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Customer Review

59 of 62 people found the following review helpful
4.0 out of 5 stars Chess was never this much fun, April 19, 2000
This review is from: Thomas Crown Affair (1968) (DVD)
I was interested in seeing this film after I saw the remake, especially when I heard so many people say the original was so much better. After having seen both, I'd call it a toss up (both were good!).
Actually, the remake was only loosely based on the original. The original is about a rich guy who knocks off a bank, and the remake about a rich guy who steals art.
This film is well crafted and though the story is far fetched (as in the remake) it's entertaining. Norman Jewison does a terrific job of directing. His visual interpretations, camera angles and dramatic effects are timeless. He overuses the split screen concept a bit, but we need to remember that in 1968 this was fairly new technology and he was probably enamoured with the novelty of it. Think of how much `morphing' was being used when it was first developed.
Probably the best scene involved the chess match between Thomas (Steve McQueen) and Vicki (Faye Dunaway). It was far more erotic than all the scenes where Rene Russo was running around naked in the remake.
The acting was excellent, with Dunaway taking top honors as the stop-at-nothing insurance investigator who literally gets her man. Steve McQueen played the rich macho ego maniac to perfection. His only minus was his phony victory laugh, which was overacted and overused. Paul Burke stayed appropriately but effectively on the sidelines as the police detective.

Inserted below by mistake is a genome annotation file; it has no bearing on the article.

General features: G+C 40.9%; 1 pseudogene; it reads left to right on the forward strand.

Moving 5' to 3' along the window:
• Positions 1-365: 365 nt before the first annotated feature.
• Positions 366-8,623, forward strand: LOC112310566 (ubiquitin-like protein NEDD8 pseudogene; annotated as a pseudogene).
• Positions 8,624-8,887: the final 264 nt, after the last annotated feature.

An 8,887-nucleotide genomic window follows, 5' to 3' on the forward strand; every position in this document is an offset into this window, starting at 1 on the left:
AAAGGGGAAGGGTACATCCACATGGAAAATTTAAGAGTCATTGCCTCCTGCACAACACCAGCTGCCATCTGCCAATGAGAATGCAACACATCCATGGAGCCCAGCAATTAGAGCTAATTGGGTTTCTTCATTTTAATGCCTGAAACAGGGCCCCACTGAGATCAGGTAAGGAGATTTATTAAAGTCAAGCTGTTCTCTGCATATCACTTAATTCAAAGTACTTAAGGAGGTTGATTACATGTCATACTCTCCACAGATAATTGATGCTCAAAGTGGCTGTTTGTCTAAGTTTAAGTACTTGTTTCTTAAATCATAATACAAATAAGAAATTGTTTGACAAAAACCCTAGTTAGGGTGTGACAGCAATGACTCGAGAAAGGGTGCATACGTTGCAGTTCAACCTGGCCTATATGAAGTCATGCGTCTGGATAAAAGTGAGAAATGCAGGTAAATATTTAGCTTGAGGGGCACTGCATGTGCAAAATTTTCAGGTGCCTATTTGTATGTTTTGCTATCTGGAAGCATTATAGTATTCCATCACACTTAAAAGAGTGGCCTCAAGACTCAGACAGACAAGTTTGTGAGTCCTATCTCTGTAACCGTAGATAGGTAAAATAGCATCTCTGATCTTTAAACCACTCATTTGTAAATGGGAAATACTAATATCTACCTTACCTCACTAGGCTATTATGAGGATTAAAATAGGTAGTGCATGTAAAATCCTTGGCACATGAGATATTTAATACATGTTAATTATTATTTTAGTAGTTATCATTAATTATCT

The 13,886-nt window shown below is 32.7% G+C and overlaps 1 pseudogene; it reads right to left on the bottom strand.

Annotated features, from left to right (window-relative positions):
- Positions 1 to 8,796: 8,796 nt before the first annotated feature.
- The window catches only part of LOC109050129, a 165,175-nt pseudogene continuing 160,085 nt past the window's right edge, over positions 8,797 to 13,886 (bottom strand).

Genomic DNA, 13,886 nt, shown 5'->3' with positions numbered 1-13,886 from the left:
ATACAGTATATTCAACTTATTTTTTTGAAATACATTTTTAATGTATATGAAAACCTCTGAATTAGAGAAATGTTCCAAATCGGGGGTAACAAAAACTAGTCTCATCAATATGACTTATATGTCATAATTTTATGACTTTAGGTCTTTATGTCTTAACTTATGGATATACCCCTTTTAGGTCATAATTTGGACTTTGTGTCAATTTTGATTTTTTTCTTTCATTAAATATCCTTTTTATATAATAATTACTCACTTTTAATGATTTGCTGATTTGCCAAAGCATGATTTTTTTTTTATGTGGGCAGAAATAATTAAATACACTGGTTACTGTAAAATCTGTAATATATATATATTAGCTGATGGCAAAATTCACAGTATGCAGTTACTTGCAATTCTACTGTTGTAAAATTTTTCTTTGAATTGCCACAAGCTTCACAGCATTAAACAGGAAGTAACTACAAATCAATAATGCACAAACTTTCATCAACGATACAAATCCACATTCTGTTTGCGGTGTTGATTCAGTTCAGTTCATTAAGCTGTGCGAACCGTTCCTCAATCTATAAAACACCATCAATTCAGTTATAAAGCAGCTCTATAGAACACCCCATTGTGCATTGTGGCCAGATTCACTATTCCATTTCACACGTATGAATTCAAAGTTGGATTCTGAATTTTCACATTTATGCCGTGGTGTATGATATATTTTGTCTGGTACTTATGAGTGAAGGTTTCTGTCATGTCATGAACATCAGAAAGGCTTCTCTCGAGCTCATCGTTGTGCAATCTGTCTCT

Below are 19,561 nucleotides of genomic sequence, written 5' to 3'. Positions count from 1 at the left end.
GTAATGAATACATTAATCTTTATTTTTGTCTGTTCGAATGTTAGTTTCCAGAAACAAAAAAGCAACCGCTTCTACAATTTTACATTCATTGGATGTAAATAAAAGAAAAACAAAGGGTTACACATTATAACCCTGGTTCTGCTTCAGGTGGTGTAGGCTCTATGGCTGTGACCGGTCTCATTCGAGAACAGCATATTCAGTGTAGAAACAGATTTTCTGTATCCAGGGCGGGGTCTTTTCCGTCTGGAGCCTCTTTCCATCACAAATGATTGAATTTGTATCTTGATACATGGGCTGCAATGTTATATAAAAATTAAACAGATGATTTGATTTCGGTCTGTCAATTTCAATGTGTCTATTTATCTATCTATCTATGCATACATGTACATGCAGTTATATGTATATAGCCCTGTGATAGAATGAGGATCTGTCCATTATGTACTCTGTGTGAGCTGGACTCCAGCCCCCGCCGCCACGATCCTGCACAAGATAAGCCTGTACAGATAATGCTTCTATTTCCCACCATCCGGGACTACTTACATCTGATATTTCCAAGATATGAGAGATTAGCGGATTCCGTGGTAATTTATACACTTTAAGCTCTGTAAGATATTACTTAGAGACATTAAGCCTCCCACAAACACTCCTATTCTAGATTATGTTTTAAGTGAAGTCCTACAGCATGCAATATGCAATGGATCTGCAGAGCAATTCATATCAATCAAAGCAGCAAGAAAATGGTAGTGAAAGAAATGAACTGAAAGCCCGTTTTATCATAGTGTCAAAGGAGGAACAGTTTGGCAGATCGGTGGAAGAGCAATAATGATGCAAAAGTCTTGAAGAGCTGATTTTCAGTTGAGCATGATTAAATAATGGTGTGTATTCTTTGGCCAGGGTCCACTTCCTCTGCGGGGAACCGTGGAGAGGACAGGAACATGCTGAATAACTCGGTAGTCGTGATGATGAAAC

In comparing the two films, I'd have to say it's about even. The remake had a more inventive and interesting story, replacing the bank robbery with an art heist, but it was also more ridiculous in the final disposition of the stolen painting. The original had better direction and use of the camera, while the remake was much better in use of costumes, props and sets in recreating the opulent lifestyle. Clearly the remake benefited from 30 years of technological improvement in sound and film quality.
The remake was more self indulgent, especially in the sexual area. The McQueen interpretation of Crown was more realistic than Brosnan's conflicted and emotional distraught version. Each reflected their respective times, but McQueen's character was a better representation of the timeless arrogance of the ultra rich. I have to give Rene Russo a slight edge as the investigator. She gave the character more complexity and range. Paul Burke was far superior to Denis Leary as the cop.
The ending of the original was definitely superior, though each ending was really true to the characters' personalities as portrayed.
I gave this film an 8/10. If you like classic films, and you enjoyed the remake, you will probably enjoy this one as well.
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